Simplifying Shallow Versus Deep Neural Networks

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Neural networks are great. Though both shallow and deep neural networks are capable of approximating any function, the ML community has favored deeper networks for couple of reasons. To clear up definitions, a neural network is considered ‘deep’ if its made up of 2 or more hidden layers. Of course, this doesn’t say much when comparing the performance of a 152-layer convolutional neural network versus a 16 layered network (both are deep, but will perform differently).

It should go without proving that shallow networks, which contain one hidden layer, require more hidden units than layers in deeper networks. But that does not mean they generalize well.

You see, training a shallow network works. But with only one set of weights, there is not enough complexity captured. When a shallow network back-propagates, the weights simply adjust to directly memorize the output. When data flows through deeper networks, features and abstractions are uncovered, and learned.

Alright, cool. So why not make a neural network thats gajllion layers thick and gazillion layers deep? Well think about the consequences complexity wise. Regardless of your data size, training becomes a lengthy task. The number of weights or parameters goes up. Your relatively small dataset thinly spreads out onto a ton of parameters, ending up with noise-filled, overfitted model.

If we use the wrong activation function, we might fall into the vanishing gradient trap if the network is deep enough. For example I used scikit-learn to load up the built-in MNIST datset. Then I trained on neural networks which varied by number of layers and units. I calculated the cross-validation accuracy and plotted the matrix result below.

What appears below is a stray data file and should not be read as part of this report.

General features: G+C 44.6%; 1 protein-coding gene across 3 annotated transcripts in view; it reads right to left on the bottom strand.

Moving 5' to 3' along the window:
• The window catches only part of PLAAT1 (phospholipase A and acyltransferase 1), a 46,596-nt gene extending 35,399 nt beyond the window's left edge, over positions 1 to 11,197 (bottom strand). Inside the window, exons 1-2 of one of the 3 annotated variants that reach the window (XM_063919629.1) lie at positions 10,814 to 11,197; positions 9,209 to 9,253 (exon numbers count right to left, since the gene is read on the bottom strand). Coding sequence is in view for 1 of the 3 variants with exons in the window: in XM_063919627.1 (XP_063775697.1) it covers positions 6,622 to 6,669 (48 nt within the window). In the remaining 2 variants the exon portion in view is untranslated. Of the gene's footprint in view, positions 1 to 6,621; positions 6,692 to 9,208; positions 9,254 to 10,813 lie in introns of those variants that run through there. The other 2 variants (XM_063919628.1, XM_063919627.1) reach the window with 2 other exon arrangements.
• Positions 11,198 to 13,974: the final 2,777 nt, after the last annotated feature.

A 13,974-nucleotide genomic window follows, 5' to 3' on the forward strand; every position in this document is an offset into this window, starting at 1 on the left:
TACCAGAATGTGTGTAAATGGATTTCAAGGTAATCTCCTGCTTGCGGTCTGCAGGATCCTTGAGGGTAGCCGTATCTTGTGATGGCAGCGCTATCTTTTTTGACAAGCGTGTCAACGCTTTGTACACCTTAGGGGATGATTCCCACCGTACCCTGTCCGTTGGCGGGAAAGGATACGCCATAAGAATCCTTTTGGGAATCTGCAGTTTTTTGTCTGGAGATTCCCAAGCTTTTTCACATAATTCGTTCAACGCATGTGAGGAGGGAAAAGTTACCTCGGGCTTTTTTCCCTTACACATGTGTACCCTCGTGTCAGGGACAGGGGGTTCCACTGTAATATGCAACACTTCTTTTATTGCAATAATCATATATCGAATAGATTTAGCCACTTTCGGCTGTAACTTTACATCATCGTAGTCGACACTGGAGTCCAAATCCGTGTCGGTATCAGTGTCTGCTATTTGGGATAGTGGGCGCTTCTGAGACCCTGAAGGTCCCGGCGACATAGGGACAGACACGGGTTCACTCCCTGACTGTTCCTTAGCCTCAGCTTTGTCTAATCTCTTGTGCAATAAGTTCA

Notice how at the 6-layer network, we’re literally getting ~15-30% CV accuracy, as opposed to the relative decent accuracy for shallower networks. The derivative of the logistic function has a maximum value of 1/4. Now if we’re backpropagating through layers taking gradients, the weights will eventually dwindle as we reach the first few layers. Going forward from the start of the network will automatically screw up the input data with the tiny weights. There’s also something called the exploding gradient problem, where the activations’ gradients are greater than 1, which cause weights to get really big when the networks are really deep.

So what is the consensus? Keep your networks small, just enough so that they perform well on test data. Do not make them unnecessarily big.

Anyways, this was a relatively qualitative post. Uh, use at least two hidden layers for your network … 😀

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